Pay for success (PFS) has emerged as a catalyst for driving investment at the federal, state, and local level to improve outcomes for vulnerable populations. The Urban Institute launched the Pay for Success Initiative in 2015 with funding from the Laura and John Arnold Foundation to bring the breadth and depth of Urban’s evidence-based social policy research directly to states and localities interested in PFS projects. The Initiative offers training and technical assistance to project stakeholders, leads communities of practice to explore the intersection of PFS and specific issue areas, and produces high-quality research and tools to support the development of strong PFS projects.
Pay for Success Administrative Data Pilot
High-quality pay for success (PFS) projects rely on data to inform project development. From feasibility analysis to implementation, local entities often face significant challenges in accessing and using administrative data from different service systems, and addressing these challenges may require considerable resources. With support from the Corporation for National and Community Service (CNCS), the Urban Institute’s Pay for Success Administrative Data Pilot will help selected PFS sites address some of these challenges in order to further their PFS projects. Urban will work with awardees to assess site needs; develop flexible, individualized training and technical assistance plans for selected sites; and to provide training and technical assistance and capacity-building services to help communities incorporate administrative data into their PFS projects.
A large and growing body of research has shown how housing and neighborhood conditions are connected with health, education, and economic outcomes for individuals and communities. The Urban Institute provides a clearinghouse for that research and related stories through the How Housing Matters portal. The portal and other How Housing Matters activities, such as roundtables and reports, strive to inform and engage practitioners, policymakers, and researchers across a range of fields to better and more cost-effectively help all families lead healthy, successful lives. This initiative was launched with support from the John D. and Catherine T. MacArthur Foundation.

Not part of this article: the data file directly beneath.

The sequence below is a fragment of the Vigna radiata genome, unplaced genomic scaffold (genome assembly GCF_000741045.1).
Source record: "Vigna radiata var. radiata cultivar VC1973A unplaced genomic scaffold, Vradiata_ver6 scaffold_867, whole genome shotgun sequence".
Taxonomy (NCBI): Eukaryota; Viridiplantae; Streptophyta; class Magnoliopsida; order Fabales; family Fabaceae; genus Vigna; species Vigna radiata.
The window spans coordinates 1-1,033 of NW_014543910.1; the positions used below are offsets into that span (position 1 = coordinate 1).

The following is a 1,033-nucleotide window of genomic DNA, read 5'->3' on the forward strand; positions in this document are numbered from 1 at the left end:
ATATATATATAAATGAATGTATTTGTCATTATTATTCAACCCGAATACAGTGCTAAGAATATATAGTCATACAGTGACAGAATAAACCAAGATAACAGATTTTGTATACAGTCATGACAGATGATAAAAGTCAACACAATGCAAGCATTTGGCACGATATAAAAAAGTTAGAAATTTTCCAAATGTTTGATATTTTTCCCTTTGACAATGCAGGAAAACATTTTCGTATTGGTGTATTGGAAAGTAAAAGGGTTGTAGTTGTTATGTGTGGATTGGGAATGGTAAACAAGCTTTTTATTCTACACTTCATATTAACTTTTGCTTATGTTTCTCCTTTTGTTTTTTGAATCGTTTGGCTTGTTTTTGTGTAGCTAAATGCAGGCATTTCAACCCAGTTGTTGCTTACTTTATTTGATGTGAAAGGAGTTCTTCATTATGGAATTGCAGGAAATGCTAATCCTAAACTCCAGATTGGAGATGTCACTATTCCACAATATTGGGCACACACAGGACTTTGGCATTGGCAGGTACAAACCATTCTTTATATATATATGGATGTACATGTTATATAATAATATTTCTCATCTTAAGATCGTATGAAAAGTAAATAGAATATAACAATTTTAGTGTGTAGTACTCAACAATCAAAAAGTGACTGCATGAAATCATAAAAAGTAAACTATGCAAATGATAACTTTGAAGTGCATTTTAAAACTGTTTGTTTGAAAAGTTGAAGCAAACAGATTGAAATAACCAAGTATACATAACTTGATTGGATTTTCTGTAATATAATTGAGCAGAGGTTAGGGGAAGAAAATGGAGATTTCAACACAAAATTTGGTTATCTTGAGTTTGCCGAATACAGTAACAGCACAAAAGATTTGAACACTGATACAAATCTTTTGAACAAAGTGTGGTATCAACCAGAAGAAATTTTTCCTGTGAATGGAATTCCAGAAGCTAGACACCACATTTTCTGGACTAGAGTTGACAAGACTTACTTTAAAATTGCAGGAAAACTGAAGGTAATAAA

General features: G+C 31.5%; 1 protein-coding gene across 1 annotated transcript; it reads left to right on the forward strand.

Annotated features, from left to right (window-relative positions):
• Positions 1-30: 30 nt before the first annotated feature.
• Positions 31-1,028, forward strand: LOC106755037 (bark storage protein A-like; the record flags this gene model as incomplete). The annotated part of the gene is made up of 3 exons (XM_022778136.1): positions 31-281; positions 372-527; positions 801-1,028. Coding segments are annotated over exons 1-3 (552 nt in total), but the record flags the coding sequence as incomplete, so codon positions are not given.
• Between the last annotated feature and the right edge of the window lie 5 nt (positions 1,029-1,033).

With support from the Laura and John Arnold Foundation, researchers from the Urban Institute, Brookings Institution, American Enterprise Institute, and Pew-MacArthur Results First Initiative have formed the Evidence-Based Policymaking Collaborative. The Collaborative leverages the expertise of its members to inform evidence-based policymaking efforts through publications, convenings, and an Innovation Prize competition. As the Collaborative’s primary grantee, the Urban Institute provides project management and editorial support to the partnership.
The State of Low- and Middle-Income Housing in Austin, Denver, and Miami: Strategies to Preserve Affordability and Opportunities for the Future
This project assesses housing affordability for low- to middle-income (LMI) households to better understand LMI housing needs in rapidly changing cities (Miami, Denver, and Austin). The studies focus on those households that do not typically qualify for federal housing subsidies, or those with income ranging from 50 to 120 percent of the area median income (AMI).
Place-Based Impact Investing Knowledge Foundation
The Urban Institute, in collaboration with the John D. and Catherine T. MacArthur Foundation, is developing an evidence-based toolkit to advance the concept and practice of place-based impact investing. Like many emerging fields of practice, there are different definitions and assessments about which approaches and models are most effective. This project aims to classify place-based impact investing as efforts to deploy capital locally, in ways that have the potential to both yield a financial return as well as improve quality of life in measurable ways.
National Resource Network
Across the United States, many cities face growing poverty, high unemployment, poor-performing schools, aging infrastructure, and vacant and blighted properties. These symptoms of economic distress are often accompanied by symptoms of fiscal distress, leaving cities without the tax base or resources to address economic challenges or provide basic services that enhance quality of life.
The Strong Cities, Strong Communities Network uses the expertise, partnerships, and resources of the public and private sectors to help cities tackle their most pressing challenges.